'Wheelhouse' Review by The Star Ledger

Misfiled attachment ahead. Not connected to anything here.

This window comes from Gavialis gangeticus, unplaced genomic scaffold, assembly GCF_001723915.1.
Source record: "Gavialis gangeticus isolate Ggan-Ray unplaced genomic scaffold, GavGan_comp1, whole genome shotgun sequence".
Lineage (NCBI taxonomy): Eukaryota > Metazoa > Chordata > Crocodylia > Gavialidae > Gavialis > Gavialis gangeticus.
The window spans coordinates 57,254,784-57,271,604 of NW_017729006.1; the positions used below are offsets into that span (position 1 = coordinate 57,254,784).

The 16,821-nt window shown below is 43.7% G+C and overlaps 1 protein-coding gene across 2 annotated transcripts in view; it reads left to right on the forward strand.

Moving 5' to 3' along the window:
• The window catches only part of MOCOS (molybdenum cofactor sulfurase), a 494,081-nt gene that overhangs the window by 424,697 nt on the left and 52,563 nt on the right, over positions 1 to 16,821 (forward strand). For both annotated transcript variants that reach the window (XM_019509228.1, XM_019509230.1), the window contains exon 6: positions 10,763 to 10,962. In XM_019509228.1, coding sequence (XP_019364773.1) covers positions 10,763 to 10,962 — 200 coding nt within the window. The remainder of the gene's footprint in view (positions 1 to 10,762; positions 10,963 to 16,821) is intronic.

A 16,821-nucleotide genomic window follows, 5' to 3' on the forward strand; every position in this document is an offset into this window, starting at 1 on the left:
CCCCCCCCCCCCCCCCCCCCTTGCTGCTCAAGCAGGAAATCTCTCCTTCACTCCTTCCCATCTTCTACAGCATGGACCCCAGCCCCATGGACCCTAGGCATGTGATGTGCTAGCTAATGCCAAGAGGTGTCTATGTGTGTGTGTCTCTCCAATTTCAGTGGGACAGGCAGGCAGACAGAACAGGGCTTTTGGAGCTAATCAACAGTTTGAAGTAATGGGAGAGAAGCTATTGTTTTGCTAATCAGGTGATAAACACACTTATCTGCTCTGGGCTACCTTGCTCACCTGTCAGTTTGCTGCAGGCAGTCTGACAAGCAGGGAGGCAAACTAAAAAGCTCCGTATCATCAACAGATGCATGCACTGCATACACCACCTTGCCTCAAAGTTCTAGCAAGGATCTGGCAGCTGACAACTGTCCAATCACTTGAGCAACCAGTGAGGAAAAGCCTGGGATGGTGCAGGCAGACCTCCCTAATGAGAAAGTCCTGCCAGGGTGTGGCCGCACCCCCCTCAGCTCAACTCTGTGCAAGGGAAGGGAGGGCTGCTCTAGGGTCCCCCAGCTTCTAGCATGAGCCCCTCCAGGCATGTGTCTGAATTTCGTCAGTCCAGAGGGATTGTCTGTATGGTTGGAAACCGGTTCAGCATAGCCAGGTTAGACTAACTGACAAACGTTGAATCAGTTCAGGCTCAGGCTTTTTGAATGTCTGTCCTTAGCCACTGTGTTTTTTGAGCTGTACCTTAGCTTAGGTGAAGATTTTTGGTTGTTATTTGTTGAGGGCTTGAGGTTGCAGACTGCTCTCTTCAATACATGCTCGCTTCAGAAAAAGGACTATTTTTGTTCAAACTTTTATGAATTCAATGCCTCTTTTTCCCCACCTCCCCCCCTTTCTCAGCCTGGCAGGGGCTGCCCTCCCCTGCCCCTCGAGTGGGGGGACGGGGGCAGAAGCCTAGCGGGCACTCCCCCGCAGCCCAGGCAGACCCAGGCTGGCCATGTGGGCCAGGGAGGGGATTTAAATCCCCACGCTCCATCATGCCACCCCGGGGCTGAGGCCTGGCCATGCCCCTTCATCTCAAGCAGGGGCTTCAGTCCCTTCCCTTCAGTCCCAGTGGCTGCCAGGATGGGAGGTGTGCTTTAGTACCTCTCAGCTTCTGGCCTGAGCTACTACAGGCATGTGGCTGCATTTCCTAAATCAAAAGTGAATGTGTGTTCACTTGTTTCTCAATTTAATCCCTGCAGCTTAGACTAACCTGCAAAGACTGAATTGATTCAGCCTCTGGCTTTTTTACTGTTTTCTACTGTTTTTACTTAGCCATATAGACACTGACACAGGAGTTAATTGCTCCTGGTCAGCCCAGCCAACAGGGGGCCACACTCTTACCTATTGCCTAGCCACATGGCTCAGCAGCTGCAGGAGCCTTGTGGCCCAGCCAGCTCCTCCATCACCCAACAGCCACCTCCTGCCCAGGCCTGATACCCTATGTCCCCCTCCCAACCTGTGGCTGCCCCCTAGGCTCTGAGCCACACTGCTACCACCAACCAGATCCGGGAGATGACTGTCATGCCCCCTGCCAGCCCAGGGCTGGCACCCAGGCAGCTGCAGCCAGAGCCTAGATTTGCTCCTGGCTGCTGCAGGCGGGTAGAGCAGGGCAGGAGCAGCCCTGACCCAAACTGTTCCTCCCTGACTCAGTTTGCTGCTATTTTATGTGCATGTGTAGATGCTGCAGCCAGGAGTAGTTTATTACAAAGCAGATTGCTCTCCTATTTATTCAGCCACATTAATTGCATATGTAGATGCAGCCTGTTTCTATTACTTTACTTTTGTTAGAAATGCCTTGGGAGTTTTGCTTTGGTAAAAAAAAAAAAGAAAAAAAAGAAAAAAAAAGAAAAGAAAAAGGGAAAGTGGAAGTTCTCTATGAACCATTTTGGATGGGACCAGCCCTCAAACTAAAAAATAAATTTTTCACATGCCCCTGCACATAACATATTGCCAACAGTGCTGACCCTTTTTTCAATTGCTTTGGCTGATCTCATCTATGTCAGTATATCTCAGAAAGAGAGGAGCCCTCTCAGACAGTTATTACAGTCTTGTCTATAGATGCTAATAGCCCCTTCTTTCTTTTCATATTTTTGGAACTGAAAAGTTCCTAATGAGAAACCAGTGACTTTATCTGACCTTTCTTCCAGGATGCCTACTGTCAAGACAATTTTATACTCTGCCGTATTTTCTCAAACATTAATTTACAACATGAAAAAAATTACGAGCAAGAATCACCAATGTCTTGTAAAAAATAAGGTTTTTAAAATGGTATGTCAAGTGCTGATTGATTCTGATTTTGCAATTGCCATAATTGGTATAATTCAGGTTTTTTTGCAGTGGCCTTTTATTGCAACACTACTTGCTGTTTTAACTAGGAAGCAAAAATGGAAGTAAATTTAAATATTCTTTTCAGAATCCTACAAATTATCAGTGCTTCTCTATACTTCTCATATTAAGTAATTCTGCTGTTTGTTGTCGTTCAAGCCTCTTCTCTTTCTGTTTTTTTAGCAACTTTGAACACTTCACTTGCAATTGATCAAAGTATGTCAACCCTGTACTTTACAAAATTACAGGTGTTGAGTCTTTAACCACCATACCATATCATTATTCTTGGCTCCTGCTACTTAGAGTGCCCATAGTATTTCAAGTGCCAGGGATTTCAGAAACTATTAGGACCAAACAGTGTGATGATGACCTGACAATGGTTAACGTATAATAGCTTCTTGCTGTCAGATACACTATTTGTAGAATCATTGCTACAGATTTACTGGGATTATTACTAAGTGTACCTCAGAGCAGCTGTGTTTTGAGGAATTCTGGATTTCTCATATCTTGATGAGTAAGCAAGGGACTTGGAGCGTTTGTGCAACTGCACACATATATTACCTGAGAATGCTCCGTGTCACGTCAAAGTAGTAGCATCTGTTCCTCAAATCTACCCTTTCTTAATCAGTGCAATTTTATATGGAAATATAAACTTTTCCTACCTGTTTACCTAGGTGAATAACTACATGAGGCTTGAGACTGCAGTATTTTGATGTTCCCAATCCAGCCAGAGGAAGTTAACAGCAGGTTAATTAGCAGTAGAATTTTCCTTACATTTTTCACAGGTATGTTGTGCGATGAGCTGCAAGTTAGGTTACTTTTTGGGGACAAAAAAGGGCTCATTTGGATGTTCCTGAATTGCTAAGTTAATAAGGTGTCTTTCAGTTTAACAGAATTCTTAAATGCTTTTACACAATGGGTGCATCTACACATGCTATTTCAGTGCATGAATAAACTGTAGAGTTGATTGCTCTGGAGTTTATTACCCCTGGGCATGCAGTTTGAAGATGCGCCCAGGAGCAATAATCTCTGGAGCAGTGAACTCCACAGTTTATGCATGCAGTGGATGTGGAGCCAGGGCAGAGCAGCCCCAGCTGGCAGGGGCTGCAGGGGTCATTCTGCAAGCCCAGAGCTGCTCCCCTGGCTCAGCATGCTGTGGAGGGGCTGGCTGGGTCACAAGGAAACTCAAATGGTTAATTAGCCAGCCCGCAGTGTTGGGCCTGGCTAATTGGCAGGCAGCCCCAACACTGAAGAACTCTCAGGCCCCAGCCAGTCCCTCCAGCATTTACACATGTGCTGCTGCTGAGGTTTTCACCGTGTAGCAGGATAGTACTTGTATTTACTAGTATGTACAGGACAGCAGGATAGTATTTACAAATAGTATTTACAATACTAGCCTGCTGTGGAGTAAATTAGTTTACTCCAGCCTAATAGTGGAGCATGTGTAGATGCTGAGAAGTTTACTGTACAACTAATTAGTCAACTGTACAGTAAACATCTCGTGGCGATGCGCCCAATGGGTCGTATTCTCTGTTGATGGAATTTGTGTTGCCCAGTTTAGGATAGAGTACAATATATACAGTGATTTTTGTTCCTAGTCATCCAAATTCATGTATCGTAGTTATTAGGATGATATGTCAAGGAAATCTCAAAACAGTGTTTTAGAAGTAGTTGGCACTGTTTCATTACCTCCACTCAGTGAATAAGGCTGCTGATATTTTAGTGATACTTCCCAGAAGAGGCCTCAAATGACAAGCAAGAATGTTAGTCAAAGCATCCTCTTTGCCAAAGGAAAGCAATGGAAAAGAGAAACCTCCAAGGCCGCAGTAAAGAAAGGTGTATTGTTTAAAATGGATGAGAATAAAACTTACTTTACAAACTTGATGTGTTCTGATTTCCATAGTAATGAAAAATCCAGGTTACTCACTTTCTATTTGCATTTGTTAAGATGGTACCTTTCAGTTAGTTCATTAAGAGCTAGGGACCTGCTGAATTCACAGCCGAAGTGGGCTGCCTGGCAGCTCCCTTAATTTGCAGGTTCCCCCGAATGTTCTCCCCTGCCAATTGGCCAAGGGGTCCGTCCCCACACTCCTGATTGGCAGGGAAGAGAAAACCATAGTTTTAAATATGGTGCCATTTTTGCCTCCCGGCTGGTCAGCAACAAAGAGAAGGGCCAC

As an appreciator of fast, imaginative guitar, I've got a fantasy throwdown to propose. In one corner, representing the United Kingdom, we'd have seminal folk-rocker and Stratocaster wizard Richard Thompson, whose umpteenth album "Electric," released earlier this year, showcases his scorching leads. In the other, representing the good old U.S.A., we'd have Brad Paisley — the best six-string slinger in Music City, and a man who loves to show off. Over the course of 10 albums, Paisley has managed to build on the legacy of quick-picking, string-bending Nashville legends like Redd Volkaert and Clarence Goddard and establish an expressive vocabulary of his own. Thompson and Paisley don't merely tell tales with their guitar solos — they can crack you up, too. They both use their solos to decorate and intensify songs that are both candid and courageous; songs that look at life from idiosyncratic perspectives.Those who don't know Paisley very well are likely to be surprised by "Wheelhouse," his latest album. Many of the subjects the affable West Virginian addresses would have been avoided like rattlesnakes by his Music City peers. "Accidental Racist," done as a duet with rapper LL Cool J, looks at the legacy of slavery (and the problems inherent in wearing a Skynyrd T-shirt in 2013) and finds both sides of the Mason-Dixon wanting in compassion. "Southern Comfort Zone," the lead single, asks country fans to broaden their horizons and accept cultural differences. Paisley slyly enlists Charlie Daniels — not a man known for his progressive politics — to deliver a feisty monologue during "Karate," a song about retaliation for domestic violence. Then there's "Those Crazy Christians," which turns out to be both skeptical and beautiful, a question put to the Almighty and a sentimental declaration of faith.But Paisley has always been a provocative songwriter. On the "American Saturday Night" set, he astonished contemporary country fans by celebrating the election of President Obama. "This Is Country Music," his outstanding 2010 set, looked at first glance like a return to basics — but with its spaghetti-western instrumentals, straightforward corrective advice to Confederate flag-wavers and fire-and-brimstone preachers, and excursions into gospel, soul, and hard rock, it turned out to be anything but. Much of "Wheelhouse" is typical congenial Paisley: songs about cornfield parties, pledges of devotion to winsome country girls, and at least one clumsy but amusing joke (assisted here by Monty Python's Eric Idle) about a man escaping a bad marriage through a near-death experience.Then there are the solos. Fiery, barbed, and electrifying, they splash across the songs like bright paint flung at a canvas. It's misleading to say that Paisley has never played better, because he's always played this way — with mastery, confidence, daring and good humor. Omnivorous in its inspiration, too: "Onryo," which is written on the sleeve in Chinese characters, takes as its jumping-off point a riff pinched from Eastern music. That's typical of Paisley, who, with two feet planted firmly on Southern ground, is unafraid to look to distant horizons for new challenges. By - Tris McCall The Star Ledger